While updating the analyses, I realized I needed to update all file links in my IGV sessions. I first opened the genome feature track IGV session. I was able to change the path to the genome on gannet in TextWrangler, but I couldn’t change paths in TextWrangler without breaking the entire session. I painstakingly deleted and added new file URLs (there has to be a better way…) for the genome feature tracks on gannet. I wasn’t able to display gffs for the intergenic, intron, or noncoding feature tracks, so I used BEDfiles for those. Since the BEDfiles weren’t in my repository to begin with, I added them to the repository and to gannet. I also added the CG motif track to gannet and included a link in the genome feature track For the DML verification IGV session, I used a path to the DML list within the repository. I also added the 5x sample bedgraphs to the repository and included repository paths for those files. The only files I had to use gannet links for were the C. virginica genome and CG motif track. I updated the analyses and genome feature track files with information about the file links used for the IGV sessions.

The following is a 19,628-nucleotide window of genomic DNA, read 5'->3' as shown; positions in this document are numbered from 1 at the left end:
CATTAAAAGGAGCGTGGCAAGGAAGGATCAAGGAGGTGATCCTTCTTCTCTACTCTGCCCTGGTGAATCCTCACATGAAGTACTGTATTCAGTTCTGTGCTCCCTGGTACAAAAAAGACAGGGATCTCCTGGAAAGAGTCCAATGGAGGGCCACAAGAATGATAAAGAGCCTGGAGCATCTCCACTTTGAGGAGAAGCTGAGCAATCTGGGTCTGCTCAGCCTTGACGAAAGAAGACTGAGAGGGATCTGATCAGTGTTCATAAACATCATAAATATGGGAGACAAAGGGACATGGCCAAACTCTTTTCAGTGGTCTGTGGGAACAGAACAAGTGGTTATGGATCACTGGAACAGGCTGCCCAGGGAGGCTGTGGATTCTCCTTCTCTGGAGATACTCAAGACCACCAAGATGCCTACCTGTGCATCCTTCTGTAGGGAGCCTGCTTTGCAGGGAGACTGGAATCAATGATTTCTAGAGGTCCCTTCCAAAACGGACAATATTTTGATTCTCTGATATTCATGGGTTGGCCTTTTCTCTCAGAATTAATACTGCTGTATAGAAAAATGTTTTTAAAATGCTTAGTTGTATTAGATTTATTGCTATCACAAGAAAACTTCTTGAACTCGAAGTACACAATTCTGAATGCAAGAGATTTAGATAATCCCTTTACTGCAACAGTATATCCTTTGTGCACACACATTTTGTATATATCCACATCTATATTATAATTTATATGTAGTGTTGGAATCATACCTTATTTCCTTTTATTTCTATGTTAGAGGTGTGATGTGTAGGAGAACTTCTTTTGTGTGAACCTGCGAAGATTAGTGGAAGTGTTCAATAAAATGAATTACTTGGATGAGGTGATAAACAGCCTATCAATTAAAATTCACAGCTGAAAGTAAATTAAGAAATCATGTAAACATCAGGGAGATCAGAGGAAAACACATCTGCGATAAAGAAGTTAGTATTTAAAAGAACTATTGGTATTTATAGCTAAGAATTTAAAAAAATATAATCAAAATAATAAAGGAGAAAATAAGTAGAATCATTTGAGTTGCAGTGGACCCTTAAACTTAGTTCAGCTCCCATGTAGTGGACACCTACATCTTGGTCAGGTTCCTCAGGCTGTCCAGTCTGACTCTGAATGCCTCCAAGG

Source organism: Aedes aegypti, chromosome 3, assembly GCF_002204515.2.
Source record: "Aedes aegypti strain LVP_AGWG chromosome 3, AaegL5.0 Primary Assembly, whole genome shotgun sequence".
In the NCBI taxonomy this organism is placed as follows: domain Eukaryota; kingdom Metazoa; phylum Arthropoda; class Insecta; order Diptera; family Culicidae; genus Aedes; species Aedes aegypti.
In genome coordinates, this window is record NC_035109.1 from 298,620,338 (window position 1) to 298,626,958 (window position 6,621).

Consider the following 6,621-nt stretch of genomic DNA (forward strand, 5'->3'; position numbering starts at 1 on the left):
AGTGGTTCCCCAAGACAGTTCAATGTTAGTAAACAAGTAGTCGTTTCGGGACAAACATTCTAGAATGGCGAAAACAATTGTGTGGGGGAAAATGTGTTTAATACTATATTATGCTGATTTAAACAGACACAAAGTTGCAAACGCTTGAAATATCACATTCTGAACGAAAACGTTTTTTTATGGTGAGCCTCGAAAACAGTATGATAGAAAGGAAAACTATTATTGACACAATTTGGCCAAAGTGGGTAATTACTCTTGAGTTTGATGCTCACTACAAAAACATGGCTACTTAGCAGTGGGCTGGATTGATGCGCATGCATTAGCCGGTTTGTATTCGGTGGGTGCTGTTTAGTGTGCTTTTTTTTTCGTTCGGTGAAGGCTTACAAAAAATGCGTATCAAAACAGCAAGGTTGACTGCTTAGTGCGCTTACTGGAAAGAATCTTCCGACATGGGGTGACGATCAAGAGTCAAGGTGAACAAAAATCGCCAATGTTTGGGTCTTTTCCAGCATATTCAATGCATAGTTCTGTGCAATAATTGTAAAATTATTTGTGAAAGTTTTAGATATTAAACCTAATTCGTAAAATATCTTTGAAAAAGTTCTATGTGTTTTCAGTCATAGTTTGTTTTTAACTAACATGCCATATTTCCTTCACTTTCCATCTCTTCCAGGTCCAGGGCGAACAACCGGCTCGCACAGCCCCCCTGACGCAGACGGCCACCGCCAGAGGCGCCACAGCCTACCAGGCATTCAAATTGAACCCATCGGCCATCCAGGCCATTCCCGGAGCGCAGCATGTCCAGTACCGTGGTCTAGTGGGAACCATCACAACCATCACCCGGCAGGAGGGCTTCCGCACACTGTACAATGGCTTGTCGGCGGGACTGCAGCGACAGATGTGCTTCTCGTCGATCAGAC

After checking all the files and repository one more time, I copied the entire local repository to gannet. That’s the last of my tasks!

Going forward

…just wait for reviewer comments I guess.

Written on January 22, 2020